NHS reforms are a key issue in the upcoming General Election in May. The Gryphon asks: can the NHS continue in its current form?
With less than 100 days left till the general election, the pollsters are still no more certain than they were in 2010 as to which party will gain the most seats in Westminster. Yet despite their unaccustomed lack of clairvoyance, they are certain that the election will be decided on 3 issues: the economy, immigration and the NHS.
Chief amongst these issues, according to polls by the BBC and The Independent, is the NHS. Despite all the squabbling, ‘weaponising’ and scaremongering, all politicians seem to agree that the NHS is in need of serious reform. In the light of the Winterbourne View, the Stafford Hospital Scandal and ever increasing waiting times, one can be forgiven for concurring with this view. Indeed, if all the political parties are certain that reform is needed, then it must be true?
Well perhaps not. The fact is there is political capital to be made for every single political party by buying into the narrative that the NHS is in crisis and consequently cannot continue the way it is.
Firstly, the Tories and the Lib Dems use this discourse to justify their ideologically driven 3 billion pound, top-down re-organisation, and the subsequent privatisation of the most profitable parts of healthcare. Labour on the other hand, want less privatisation, and can utilise the failures of the NHS in the past five years to embark on the costly endeavour of reversing this process. More importantly, the NHS is the one issue that the public genuinely trust Labour to deliver on. Keeping the public perpetually focused on it is in their electoral interests. In a similar vain to Labour, Green Party success benefits from the failures in the NHS, given that their plans involved pouring more resources into healthcare (despite the 110 billion pounds we spend on it).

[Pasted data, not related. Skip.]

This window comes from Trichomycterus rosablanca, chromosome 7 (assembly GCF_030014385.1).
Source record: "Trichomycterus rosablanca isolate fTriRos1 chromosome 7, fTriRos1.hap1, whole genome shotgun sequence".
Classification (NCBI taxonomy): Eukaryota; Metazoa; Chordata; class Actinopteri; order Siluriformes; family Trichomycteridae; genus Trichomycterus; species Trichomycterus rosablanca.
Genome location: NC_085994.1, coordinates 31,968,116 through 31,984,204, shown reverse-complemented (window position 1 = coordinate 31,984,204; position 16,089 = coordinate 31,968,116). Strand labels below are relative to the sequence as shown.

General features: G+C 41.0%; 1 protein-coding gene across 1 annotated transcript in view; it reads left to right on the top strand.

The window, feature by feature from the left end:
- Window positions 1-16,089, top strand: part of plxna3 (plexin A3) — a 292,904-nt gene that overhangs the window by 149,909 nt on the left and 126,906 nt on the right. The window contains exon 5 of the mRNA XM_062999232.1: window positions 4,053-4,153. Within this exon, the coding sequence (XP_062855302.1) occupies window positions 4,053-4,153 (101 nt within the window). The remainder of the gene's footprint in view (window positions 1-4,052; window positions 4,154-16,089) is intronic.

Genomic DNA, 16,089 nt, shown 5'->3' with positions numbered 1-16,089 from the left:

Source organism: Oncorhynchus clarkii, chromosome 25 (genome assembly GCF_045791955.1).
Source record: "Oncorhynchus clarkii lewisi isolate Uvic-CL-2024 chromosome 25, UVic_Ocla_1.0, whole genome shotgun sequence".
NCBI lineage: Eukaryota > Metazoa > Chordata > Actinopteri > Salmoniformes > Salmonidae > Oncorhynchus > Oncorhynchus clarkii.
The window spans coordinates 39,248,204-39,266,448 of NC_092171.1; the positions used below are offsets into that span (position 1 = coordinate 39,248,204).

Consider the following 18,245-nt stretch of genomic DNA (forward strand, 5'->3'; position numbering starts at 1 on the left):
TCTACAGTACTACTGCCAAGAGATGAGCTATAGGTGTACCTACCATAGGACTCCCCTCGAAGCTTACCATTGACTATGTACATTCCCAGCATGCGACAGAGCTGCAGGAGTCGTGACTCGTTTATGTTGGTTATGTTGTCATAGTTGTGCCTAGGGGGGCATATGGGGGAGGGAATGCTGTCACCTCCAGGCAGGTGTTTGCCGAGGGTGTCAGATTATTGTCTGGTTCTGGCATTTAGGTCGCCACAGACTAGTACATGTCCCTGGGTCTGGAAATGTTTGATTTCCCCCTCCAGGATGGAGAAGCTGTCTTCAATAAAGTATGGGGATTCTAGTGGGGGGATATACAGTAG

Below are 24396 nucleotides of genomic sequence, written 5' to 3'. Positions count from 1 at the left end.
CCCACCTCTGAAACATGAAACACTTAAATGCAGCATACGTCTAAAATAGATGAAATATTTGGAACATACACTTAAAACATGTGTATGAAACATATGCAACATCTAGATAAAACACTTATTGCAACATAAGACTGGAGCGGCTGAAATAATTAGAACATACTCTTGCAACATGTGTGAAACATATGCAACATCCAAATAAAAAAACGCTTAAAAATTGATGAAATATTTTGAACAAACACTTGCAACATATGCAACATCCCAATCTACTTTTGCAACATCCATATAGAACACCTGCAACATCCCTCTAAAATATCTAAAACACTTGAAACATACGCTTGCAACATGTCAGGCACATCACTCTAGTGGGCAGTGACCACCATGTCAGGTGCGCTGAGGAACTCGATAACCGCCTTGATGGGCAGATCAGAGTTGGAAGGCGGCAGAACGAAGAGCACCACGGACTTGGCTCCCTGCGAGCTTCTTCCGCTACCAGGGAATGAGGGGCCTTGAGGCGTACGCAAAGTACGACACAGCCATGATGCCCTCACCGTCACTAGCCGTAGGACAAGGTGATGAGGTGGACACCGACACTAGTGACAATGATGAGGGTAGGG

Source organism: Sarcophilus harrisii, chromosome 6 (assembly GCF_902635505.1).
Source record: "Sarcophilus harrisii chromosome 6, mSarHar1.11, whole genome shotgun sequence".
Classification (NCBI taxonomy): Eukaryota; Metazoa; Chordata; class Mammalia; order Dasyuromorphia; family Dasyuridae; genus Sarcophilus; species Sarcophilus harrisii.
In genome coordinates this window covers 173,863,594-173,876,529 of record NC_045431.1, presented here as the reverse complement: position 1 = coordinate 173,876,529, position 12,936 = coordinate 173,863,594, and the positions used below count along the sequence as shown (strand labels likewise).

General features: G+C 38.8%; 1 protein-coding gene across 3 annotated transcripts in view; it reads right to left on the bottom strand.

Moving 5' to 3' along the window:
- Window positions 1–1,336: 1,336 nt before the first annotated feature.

Finally, UKIP. Their contention that the NHS is fit to burst as a result of the rise in population falls very neatly into their anti-immigration rhetoric. Also, their assessment that the NHS is unsustainable may be a launch pad for their preferred American-style system, which Nigel, to his lament, has let slip on more than one occasion.
In comparison to the healthcare systems of other countries, the NHS was rated best in terms of efficiency, effective care, safe care and patient-centered care.
All this is not to suggest that the NHS isn’t under pressure. There is a threat of unmandated, wholesale privatisation. There is a threat that nurses and hospital staff will be over-worked and underpaid. But arguably this has been the case for the past 30 years.
Moreover, in comparison to the healthcare systems of other countries, the NHS was rated best in terms of efficiency, effective care, safe care and patient-centered care. We even spend less as a proportion of our GDP than the USA, Netherlands, Germany, France, Denmark and Canada. Yet the NHS remains free at the point of use, is still revered across the world and is certainly not plunging us into a fiscal abyss.
I feel passionately that the NHS represents the best of Britain, demonstrating our values of fairness, compassion and equality .It is therefore every citizen’s duty to ensure that it’s as successful in the next 67 years as it has been in the last. Part of that means making informed decisions about its future, not making decisions based on sensationalised media and political spin.